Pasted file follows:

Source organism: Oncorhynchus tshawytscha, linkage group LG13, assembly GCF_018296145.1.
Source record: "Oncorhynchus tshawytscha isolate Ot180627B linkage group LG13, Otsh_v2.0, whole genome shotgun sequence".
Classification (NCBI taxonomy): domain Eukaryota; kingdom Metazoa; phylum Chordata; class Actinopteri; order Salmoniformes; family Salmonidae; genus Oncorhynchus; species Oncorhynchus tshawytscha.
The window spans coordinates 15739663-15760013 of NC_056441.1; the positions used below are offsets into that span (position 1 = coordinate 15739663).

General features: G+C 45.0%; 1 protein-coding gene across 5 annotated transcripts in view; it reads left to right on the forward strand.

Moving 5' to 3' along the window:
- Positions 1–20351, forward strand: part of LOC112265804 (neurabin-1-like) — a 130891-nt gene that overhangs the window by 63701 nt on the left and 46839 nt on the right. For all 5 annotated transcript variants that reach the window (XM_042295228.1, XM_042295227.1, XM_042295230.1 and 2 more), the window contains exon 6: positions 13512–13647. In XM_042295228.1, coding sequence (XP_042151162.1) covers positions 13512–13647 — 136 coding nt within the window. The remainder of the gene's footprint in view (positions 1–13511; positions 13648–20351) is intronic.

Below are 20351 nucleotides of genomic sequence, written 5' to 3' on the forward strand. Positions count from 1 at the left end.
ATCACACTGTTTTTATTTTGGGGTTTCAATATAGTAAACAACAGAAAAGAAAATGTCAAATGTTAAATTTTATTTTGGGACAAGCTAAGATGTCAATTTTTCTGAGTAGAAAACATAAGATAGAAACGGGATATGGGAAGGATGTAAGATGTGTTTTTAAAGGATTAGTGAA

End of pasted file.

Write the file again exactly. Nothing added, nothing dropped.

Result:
Source organism: Oncorhynchus tshawytscha, linkage group LG13, assembly GCF_018296145.1.
Source record: "Oncorhynchus tshawytscha isolate Ot180627B linkage group LG13, Otsh_v2.0, whole genome shotgun sequence".
Classification (NCBI taxonomy): domain Eukaryota; kingdom Metazoa; phylum Chordata; class Actinopteri; order Salmoniformes; family Salmonidae; genus Oncorhynchus; species Oncorhynchus tshawytscha.
The window spans coordinates 15739663-15760013 of NC_056441.1; the positions used below are offsets into that span (position 1 = coordinate 15739663).

General features: G+C 45.0%; 1 protein-coding gene across 5 annotated transcripts in view; it reads left to right on the forward strand.

Moving 5' to 3' along the window:
- Positions 1–20351, forward strand: part of LOC112265804 (neurabin-1-like) — a 130891-nt gene that overhangs the window by 63701 nt on the left and 46839 nt on the right. For all 5 annotated transcript variants that reach the window (XM_042295228.1, XM_042295227.1, XM_042295230.1 and 2 more), the window contains exon 6: positions 13512–13647. In XM_042295228.1, coding sequence (XP_042151162.1) covers positions 13512–13647 — 136 coding nt within the window. The remainder of the gene's footprint in view (positions 1–13511; positions 13648–20351) is intronic.

Below are 20351 nucleotides of genomic sequence, written 5' to 3' on the forward strand. Positions count from 1 at the left end.
ATCACACTGTTTTTATTTTGGGGTTTCAATATAGTAAACAACAGAAAAGAAAATGTCAAATGTTAAATTTTATTTTGGGACAAGCTAAGATGTCAATTTTTCTGAGTAGAAAACATAAGATAGAAACGGGATATGGGAAGGATGTAAGATGTGTTTTTAAAGGATTAGTGAA